I love this dish. If I were ever to open a bistro of my own, this would be the Thursday night special. Why Thursday, you ask? Because Wednesday is fried chicken night, and Friday is for catfish baked in parchment paper, silly!
Thanks for taking the time - Blog O. Food

Friday, October 15, 2010

Moroccan Chicken With Carrot Purée

Just to mix things up a bit, how about a shot of what your next chicken dish is gonna look like at the beginning of this here blog post? If you read through and follow the recipe, you ought to get something closely resembling the serving platter above. Nice, eh!
I've slipped comfortably into the routine of sending the Lone Ranger dinner suggestions (or outright demands), along with shopping lists and recipes prior to my Friday commute. However, I was craving a cheese soufflé a couple of weeks ago, but arrived to discover something with fewer eggs and a lot less cholesterol on the menu, so results have been spotty at best. But this dish pricked the LR's interest, and I'm oh so glad it did.
Moroccan Chicken With Carrot Purée - Saveur Magazine
  • 6 boneless skin-on chicken breasts, pounded ¾" thick
  • 16 Tbsp extra-virgin olive oil
  • Kosher salt and freshly ground black pepper to taste
  • 4 cups chicken broth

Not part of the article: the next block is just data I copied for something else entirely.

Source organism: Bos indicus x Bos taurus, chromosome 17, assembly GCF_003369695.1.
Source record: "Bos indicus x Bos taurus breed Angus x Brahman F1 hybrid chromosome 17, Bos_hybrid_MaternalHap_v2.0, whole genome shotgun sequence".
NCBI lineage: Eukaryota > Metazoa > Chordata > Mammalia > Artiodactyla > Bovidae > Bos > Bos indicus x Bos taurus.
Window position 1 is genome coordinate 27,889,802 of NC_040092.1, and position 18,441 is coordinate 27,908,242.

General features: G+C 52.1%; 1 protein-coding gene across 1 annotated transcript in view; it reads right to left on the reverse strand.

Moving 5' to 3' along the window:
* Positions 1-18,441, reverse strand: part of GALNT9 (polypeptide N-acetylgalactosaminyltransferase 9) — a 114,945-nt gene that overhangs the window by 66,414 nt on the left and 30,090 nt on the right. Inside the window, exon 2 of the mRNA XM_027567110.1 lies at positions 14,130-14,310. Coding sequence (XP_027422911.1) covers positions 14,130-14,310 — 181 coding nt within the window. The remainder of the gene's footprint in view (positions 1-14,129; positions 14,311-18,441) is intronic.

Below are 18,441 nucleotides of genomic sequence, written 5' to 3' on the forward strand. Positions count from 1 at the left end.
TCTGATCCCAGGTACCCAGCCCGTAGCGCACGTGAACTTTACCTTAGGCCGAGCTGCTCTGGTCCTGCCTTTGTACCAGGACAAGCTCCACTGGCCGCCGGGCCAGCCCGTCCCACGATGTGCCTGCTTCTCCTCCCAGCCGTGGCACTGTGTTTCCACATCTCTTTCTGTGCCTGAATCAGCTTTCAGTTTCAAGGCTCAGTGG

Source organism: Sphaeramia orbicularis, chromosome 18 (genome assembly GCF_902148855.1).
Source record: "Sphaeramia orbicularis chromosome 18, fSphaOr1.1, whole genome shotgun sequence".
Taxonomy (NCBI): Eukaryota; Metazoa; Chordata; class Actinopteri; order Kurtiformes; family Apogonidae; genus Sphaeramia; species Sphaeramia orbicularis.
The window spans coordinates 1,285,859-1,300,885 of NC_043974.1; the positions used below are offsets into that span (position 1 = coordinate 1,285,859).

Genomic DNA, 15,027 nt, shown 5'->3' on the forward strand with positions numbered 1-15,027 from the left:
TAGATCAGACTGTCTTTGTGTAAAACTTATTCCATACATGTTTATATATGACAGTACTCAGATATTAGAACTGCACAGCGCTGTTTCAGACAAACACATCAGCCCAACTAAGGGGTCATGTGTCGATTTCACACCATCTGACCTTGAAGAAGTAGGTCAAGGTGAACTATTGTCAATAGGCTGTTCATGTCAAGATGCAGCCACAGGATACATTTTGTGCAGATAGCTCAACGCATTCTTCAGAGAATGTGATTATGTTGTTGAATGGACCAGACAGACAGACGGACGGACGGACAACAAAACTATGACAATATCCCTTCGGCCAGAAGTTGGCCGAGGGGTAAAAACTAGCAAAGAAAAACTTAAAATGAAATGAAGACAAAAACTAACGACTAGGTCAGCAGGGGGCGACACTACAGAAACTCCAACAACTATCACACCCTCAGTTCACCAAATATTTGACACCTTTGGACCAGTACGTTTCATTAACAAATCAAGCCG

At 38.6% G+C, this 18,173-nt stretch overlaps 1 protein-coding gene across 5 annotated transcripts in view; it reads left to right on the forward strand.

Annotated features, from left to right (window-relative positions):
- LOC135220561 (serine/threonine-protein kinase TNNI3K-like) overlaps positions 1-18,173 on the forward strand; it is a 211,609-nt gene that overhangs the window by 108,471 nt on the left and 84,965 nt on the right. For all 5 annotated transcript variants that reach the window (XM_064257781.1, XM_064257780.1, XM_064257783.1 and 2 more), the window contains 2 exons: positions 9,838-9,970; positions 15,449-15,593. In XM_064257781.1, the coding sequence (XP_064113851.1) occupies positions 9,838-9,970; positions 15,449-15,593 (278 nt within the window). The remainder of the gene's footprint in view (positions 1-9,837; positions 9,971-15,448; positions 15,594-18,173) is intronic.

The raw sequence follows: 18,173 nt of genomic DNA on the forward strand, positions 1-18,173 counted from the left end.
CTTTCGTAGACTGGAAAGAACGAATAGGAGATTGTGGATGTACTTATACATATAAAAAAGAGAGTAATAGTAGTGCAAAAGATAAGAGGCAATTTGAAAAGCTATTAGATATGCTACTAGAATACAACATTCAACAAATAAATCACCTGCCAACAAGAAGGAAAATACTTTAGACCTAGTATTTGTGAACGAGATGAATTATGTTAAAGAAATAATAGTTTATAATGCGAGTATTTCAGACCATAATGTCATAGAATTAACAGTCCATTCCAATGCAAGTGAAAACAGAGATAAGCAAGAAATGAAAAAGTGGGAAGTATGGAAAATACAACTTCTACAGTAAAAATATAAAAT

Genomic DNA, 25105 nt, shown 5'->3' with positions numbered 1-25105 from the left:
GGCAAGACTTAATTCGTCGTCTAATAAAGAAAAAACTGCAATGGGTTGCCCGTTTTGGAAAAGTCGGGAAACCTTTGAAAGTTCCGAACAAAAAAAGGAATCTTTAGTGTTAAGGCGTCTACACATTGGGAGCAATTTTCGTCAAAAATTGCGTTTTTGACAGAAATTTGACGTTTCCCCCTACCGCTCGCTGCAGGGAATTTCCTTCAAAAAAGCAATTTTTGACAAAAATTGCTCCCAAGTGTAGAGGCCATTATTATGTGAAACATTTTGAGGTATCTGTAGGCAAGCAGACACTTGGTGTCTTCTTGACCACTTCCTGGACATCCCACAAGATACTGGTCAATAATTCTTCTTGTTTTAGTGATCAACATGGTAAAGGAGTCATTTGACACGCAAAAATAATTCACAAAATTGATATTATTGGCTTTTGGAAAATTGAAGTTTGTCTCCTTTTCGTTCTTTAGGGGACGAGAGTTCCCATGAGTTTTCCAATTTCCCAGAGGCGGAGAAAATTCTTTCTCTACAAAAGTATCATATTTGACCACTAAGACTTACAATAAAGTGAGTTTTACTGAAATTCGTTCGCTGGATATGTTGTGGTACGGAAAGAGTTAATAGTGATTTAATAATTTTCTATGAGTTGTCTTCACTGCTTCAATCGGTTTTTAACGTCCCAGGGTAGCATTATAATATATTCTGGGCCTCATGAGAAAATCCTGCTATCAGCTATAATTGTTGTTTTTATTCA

• 2 lbs carrots, cut into ¼" rounds
  • 1 large white onion, minced
  • 1½ cups fresh orange juice
  • 4 Tbsp unsalted butter
  • 2 peeled oranges, segmented
  • ¾ cup plus 2 tsp hot chili sauce
  • 2 tsp sherry vinegar
  • 4 oz red-leaf lettuce
  • ¾ cup pitted oil-cured black olives, roughly chopped
  • 2 shallots, thinly sliced
Put chicken into a dish, drizzle with 3 tablespoons of olive oil, and season with salt and pepper. Set aside. Meanwhile, bring chicken stock to a boil in a stock pot over medium-high heat. Add carrots; cook until tender, 15–20 minutes, stirring frequently. Drain. Heat a half-cup of oil in a large sauté pan over high heat. Add onions; cook until soft, 4–5 minutes. Add the carrots, heat through for another 6–8 minutes. Purée the onions & carrots in a food processor, until smooth, with 2 tablespoons of oil. Season with salt and pepper, and keep warm.
Heat orange juice in a small sauce pan over medium-high heat. Reduce by half, 12–15 minutes. Whisk in butter; season with salt and pepper. Add orange segments; set sauce aside.
Heat oven to 400° F. Heat a grill pan over medium-high heat. Working in batches, add chicken breasts, skin side down; cook until crisp, 8–10 minutes. Transfer chicken, skin side up, to a baking sheet. Brush with ¾ cup hot sauce. Bake until cooked, 6–8 minutes.
In a bowl, whisk together remaining oil and hot sauce with sherry vinegar. Add greens, olives, and shallots; toss. To serve, divide carrot purée between 6 plates; top each with salad and a chicken breast. Spoon sauce over each.
Cultures across the globe know that when you unite sweet and heat together on the same plate you get flavors greater than the sum of their parts. OJ and chili sauce is one such combination. It didn't so much mask the flavor of the chicken as elevate it. And the purée was simple, sweet, and nutty from the sautéed onion. It complimented the orange sauce coolly. Another great dish. I'm already daydreaming about weekends to come!